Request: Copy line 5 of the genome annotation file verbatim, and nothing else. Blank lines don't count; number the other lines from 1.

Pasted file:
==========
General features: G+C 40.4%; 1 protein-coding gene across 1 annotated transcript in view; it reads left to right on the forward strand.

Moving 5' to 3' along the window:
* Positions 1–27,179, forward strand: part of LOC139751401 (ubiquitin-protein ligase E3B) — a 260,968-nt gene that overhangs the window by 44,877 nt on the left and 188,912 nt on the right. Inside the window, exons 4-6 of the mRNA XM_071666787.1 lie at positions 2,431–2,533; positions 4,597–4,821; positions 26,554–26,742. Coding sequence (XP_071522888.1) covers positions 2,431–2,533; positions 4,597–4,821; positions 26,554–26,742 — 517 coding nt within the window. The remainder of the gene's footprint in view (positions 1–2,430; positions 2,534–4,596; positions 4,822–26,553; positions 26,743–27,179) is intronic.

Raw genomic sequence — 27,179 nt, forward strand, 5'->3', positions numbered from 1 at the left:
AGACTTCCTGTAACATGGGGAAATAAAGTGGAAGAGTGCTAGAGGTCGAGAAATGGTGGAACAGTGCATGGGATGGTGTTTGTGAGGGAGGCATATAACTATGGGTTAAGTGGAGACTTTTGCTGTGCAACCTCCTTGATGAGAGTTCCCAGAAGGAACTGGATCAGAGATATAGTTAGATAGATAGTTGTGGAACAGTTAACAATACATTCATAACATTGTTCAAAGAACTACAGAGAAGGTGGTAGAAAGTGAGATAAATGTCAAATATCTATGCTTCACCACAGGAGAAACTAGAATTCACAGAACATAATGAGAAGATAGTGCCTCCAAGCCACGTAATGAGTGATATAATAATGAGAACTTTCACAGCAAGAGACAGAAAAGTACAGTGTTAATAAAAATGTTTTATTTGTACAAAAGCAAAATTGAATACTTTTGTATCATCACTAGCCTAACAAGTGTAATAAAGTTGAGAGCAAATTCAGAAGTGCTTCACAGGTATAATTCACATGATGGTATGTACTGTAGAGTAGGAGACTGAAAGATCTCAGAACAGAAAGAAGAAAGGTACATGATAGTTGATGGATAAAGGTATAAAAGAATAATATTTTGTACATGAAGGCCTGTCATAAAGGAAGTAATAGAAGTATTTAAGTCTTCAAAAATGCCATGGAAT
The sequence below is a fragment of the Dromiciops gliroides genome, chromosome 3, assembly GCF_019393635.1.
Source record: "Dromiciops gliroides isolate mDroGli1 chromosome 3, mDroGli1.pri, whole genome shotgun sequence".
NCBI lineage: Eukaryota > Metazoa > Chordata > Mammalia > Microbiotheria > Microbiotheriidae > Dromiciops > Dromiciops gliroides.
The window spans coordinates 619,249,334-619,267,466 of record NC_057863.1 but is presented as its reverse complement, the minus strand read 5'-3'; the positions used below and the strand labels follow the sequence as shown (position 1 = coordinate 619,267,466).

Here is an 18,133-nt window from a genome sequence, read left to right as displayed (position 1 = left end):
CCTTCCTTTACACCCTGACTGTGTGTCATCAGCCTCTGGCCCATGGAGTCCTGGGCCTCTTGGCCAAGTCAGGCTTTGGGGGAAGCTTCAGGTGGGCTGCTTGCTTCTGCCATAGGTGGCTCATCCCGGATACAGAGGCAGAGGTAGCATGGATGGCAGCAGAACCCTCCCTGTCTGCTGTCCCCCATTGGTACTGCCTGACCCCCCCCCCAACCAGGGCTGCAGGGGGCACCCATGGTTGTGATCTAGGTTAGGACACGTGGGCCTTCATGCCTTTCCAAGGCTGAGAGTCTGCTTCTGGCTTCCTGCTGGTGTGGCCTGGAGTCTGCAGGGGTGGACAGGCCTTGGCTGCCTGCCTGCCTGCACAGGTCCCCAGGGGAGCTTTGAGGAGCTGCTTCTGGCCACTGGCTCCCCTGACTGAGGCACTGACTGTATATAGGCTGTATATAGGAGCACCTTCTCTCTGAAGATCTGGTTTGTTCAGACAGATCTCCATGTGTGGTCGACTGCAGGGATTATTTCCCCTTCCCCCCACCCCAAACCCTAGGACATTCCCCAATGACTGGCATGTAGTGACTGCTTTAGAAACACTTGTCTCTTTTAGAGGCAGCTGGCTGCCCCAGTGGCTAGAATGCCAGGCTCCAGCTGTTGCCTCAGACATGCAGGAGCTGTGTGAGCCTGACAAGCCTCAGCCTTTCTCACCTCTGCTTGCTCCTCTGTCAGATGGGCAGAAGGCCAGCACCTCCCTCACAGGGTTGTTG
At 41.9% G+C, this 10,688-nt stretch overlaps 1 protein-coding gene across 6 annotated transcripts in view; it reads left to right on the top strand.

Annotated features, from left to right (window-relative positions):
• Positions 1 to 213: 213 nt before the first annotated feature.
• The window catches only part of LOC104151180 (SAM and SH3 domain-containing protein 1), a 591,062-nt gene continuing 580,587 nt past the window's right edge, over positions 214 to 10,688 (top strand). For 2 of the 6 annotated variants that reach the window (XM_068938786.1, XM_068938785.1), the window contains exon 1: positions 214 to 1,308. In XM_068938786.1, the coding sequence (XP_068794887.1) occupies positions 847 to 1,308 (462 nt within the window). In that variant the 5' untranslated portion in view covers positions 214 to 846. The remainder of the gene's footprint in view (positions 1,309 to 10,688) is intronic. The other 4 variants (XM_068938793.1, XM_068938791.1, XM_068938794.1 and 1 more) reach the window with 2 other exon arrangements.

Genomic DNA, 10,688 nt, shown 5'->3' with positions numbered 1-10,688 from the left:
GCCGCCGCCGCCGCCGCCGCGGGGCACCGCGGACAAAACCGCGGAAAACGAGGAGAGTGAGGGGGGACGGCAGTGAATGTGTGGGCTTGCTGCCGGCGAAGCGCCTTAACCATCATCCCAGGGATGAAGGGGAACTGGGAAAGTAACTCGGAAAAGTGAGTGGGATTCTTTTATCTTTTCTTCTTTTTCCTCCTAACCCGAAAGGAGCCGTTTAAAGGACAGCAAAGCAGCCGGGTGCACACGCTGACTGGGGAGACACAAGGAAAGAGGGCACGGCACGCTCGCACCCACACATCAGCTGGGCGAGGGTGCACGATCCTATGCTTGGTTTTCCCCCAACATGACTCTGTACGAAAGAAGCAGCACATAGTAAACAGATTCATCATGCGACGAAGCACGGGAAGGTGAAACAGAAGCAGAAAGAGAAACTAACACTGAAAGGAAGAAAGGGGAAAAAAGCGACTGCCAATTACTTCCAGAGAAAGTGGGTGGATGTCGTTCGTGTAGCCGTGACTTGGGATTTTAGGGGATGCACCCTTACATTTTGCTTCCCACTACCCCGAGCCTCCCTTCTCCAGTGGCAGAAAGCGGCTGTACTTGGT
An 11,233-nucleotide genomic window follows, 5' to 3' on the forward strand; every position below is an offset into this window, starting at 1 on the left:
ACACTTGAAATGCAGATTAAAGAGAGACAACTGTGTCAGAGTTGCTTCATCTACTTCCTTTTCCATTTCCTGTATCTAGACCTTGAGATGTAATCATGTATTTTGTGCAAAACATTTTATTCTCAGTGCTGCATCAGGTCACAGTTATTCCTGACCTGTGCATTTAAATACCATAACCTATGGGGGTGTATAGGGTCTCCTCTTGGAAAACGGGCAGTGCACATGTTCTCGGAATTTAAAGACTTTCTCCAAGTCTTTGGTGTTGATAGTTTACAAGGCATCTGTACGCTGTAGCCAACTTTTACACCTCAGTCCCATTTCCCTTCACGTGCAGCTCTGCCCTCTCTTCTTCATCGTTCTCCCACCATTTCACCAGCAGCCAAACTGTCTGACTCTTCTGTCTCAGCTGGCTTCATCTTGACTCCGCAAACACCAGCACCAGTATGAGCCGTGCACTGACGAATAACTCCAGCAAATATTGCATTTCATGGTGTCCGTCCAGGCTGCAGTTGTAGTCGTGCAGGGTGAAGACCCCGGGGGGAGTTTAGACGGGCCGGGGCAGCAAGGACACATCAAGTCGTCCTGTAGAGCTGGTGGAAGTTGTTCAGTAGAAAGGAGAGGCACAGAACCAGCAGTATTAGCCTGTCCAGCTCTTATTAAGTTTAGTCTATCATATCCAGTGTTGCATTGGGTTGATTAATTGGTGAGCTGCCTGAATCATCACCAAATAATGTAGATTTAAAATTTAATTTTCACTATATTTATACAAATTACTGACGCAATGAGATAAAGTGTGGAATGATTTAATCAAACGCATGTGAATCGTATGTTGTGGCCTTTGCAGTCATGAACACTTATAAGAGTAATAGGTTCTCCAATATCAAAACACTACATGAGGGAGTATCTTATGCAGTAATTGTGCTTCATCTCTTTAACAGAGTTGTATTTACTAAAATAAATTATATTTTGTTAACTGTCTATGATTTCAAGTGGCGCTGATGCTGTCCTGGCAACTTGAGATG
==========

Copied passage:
AGACTTCCTGTAACATGGGGAAATAAAGTGGAAGAGTGCTAGAGGTCGAGAAATGGTGGAACAGTGCATGGGATGGTGTTTGTGAGGGAGGCATATAACTATGGGTTAAGTGGAGACTTTTGCTGTGCAACCTCCTTGATGAGAGTTCCCAGAAGGAACTGGATCAGAGATATAGTTAGATAGATAGTTGTGGAACAGTTAACAATACATTCATAACATTGTTCAAAGAACTACAGAGAAGGTGGTAGAAAGTGAGATAAATGTCAAATATCTATGCTTCACCACAGGAGAAACTAGAATTCACAGAACATAATGAGAAGATAGTGCCTCCAAGCCACGTAATGAGTGATATAATAATGAGAACTTTCACAGCAAGAGACAGAAAAGTACAGTGTTAATAAAAATGTTTTATTTGTACAAAAGCAAAATTGAATACTTTTGTATCATCACTAGCCTAACAAGTGTAATAAAGTTGAGAGCAAATTCAGAAGTGCTTCACAGGTATAATTCACATGATGGTATGTACTGTAGAGTAGGAGACTGAAAGATCTCAGAACAGAAAGAAGAAAGGTACATGATAGTTGATGGATAAAGGTATAAAAGAATAATATTTTGTACATGAAGGCCTGTCATAAAGGAAGTAATAGAAGTATTTAAGTCTTCAAAAATGCCATGGAAT